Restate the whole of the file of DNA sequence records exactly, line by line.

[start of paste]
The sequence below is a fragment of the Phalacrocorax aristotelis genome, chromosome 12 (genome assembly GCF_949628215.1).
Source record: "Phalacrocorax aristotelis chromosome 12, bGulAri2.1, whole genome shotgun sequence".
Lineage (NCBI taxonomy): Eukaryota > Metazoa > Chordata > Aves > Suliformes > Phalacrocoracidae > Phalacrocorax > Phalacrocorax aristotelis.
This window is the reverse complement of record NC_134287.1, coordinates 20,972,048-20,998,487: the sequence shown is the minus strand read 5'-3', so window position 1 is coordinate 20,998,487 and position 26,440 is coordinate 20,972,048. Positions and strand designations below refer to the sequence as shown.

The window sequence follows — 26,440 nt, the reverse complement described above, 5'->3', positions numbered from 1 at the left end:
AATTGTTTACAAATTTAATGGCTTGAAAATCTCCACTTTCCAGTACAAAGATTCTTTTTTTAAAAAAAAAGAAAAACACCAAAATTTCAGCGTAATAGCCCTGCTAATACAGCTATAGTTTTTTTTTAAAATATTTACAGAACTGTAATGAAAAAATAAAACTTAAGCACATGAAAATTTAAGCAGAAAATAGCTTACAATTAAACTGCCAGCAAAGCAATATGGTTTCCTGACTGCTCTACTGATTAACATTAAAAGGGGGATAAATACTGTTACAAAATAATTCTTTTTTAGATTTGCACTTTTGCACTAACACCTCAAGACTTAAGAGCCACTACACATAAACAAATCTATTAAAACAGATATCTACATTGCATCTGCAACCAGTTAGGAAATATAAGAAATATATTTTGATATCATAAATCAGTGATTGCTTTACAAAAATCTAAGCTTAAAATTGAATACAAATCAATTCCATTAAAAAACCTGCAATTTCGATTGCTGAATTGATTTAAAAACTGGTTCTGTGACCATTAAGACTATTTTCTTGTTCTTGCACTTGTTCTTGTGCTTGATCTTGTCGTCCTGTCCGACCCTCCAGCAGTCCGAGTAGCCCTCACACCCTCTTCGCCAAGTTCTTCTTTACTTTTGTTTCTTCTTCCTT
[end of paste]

The sequence below is a fragment of the Phalacrocorax aristotelis genome, chromosome 12 (genome assembly GCF_949628215.1).
Source record: "Phalacrocorax aristotelis chromosome 12, bGulAri2.1, whole genome shotgun sequence".
Lineage (NCBI taxonomy): Eukaryota > Metazoa > Chordata > Aves > Suliformes > Phalacrocoracidae > Phalacrocorax > Phalacrocorax aristotelis.
This window is the reverse complement of record NC_134287.1, coordinates 20,972,048-20,998,487: the sequence shown is the minus strand read 5'-3', so window position 1 is coordinate 20,998,487 and position 26,440 is coordinate 20,972,048. Positions and strand designations below refer to the sequence as shown.

The window sequence follows — 26,440 nt, the reverse complement described above, 5'->3', positions numbered from 1 at the left end:
AATTGTTTACAAATTTAATGGCTTGAAAATCTCCACTTTCCAGTACAAAGATTCTTTTTTTAAAAAAAAAGAAAAACACCAAAATTTCAGCGTAATAGCCCTGCTAATACAGCTATAGTTTTTTTTTAAAATATTTACAGAACTGTAATGAAAAAATAAAACTTAAGCACATGAAAATTTAAGCAGAAAATAGCTTACAATTAAACTGCCAGCAAAGCAATATGGTTTCCTGACTGCTCTACTGATTAACATTAAAAGGGGGATAAATACTGTTACAAAATAATTCTTTTTTAGATTTGCACTTTTGCACTAACACCTCAAGACTTAAGAGCCACTACACATAAACAAATCTATTAAAACAGATATCTACATTGCATCTGCAACCAGTTAGGAAATATAAGAAATATATTTTGATATCATAAATCAGTGATTGCTTTACAAAAATCTAAGCTTAAAATTGAATACAAATCAATTCCATTAAAAAACCTGCAATTTCGATTGCTGAATTGATTTAAAAACTGGTTCTGTGACCATTAAGACTATTTTCTTGTTCTTGCACTTGTTCTTGTGCTTGATCTTGTCGTCCTGTCCGACCCTCCAGCAGTCCGAGTAGCCCTCACACCCTCTTCGCCAAGTTCTTCTTTACTTTTGTTTCTTCTTCCTT